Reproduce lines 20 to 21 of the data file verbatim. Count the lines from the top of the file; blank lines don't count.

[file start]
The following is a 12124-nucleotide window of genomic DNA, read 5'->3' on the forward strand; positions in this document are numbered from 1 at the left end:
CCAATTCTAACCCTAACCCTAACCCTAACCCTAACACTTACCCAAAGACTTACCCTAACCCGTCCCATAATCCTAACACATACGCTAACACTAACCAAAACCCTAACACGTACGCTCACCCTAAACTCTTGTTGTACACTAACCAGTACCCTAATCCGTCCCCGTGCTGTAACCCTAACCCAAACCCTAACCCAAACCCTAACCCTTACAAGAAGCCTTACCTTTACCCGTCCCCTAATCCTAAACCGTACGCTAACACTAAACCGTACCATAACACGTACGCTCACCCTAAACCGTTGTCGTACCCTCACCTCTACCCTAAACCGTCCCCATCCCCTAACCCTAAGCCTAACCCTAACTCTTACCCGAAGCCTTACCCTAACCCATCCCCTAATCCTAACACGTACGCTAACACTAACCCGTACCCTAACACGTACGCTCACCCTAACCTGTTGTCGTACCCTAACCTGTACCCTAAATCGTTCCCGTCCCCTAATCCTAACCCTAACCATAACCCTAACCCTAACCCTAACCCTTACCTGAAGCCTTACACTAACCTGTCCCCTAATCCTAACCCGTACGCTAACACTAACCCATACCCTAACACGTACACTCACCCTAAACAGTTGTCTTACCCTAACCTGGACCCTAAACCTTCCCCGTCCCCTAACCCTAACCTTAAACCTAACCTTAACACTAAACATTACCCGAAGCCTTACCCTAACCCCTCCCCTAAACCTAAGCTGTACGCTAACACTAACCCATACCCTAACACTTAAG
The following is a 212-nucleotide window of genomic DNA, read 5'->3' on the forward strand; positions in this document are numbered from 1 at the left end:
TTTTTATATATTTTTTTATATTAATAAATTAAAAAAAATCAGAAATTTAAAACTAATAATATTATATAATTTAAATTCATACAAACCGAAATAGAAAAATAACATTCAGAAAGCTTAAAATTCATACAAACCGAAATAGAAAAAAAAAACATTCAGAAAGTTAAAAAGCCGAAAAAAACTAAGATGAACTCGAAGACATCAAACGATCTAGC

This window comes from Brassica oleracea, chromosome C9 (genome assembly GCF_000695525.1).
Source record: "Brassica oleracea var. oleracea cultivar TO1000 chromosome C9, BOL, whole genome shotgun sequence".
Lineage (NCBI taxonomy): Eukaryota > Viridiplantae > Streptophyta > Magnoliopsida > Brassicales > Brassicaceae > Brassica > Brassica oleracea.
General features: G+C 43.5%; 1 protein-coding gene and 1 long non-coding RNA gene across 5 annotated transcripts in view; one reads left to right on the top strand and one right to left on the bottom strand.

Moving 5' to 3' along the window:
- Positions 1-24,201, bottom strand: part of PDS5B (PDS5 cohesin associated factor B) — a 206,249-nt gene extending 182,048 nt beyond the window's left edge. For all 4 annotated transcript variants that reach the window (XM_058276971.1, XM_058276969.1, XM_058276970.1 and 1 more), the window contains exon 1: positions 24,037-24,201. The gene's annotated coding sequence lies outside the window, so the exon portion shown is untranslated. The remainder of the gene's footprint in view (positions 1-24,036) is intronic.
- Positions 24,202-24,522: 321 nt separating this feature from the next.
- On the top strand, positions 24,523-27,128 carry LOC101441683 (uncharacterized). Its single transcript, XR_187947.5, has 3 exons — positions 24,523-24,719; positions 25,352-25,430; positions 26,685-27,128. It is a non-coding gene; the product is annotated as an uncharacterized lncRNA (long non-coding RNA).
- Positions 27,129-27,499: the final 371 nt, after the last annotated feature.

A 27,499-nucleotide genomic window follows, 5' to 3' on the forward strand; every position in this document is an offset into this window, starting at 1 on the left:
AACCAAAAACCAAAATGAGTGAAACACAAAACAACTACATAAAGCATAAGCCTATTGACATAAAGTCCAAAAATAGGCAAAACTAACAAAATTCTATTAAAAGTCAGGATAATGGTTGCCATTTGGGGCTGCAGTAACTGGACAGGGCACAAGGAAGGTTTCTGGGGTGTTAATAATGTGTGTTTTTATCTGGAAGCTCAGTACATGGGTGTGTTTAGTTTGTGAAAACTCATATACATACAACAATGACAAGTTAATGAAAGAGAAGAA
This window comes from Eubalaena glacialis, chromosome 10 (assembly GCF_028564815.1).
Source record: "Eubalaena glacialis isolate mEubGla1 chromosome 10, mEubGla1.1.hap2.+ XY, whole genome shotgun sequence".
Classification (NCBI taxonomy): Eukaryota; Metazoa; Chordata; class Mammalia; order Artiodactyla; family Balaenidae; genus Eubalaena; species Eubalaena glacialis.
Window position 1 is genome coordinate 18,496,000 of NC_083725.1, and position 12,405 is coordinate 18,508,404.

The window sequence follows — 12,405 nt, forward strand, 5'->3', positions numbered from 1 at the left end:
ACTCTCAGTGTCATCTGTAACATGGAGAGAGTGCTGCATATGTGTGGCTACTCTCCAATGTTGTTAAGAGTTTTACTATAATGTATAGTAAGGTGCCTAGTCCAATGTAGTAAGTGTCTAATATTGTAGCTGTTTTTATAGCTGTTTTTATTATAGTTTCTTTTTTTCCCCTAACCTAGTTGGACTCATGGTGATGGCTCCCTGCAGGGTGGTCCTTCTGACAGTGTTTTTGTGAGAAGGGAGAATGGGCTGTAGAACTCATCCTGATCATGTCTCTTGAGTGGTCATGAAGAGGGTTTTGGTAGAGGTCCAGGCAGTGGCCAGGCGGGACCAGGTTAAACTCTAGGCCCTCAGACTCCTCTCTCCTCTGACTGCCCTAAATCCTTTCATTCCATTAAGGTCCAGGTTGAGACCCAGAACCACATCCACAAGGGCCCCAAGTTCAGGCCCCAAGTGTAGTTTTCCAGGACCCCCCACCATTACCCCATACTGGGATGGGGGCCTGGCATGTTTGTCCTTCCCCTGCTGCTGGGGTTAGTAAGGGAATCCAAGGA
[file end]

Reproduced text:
The window sequence follows — 12,405 nt, forward strand, 5'->3', positions numbered from 1 at the left end:
ACTCTCAGTGTCATCTGTAACATGGAGAGAGTGCTGCATATGTGTGGCTACTCTCCAATGTTGTTAAGAGTTTTACTATAATGTATAGTAAGGTGCCTAGTCCAATGTAGTAAGTGTCTAATATTGTAGCTGTTTTTATAGCTGTTTTTATTATAGTTTCTTTTTTTCCCCTAACCTAGTTGGACTCATGGTGATGGCTCCCTGCAGGGTGGTCCTTCTGACAGTGTTTTTGTGAGAAGGGAGAATGGGCTGTAGAACTCATCCTGATCATGTCTCTTGAGTGGTCATGAAGAGGGTTTTGGTAGAGGTCCAGGCAGTGGCCAGGCGGGACCAGGTTAAACTCTAGGCCCTCAGACTCCTCTCTCCTCTGACTGCCCTAAATCCTTTCATTCCATTAAGGTCCAGGTTGAGACCCAGAACCACATCCACAAGGGCCCCAAGTTCAGGCCCCAAGTGTAGTTTTCCAGGACCCCCCACCATTACCCCATACTGGGATGGGGGCCTGGCATGTTTGTCCTTCCCCTGCTGCTGGGGTTAGTAAGGGAATCCAAGGA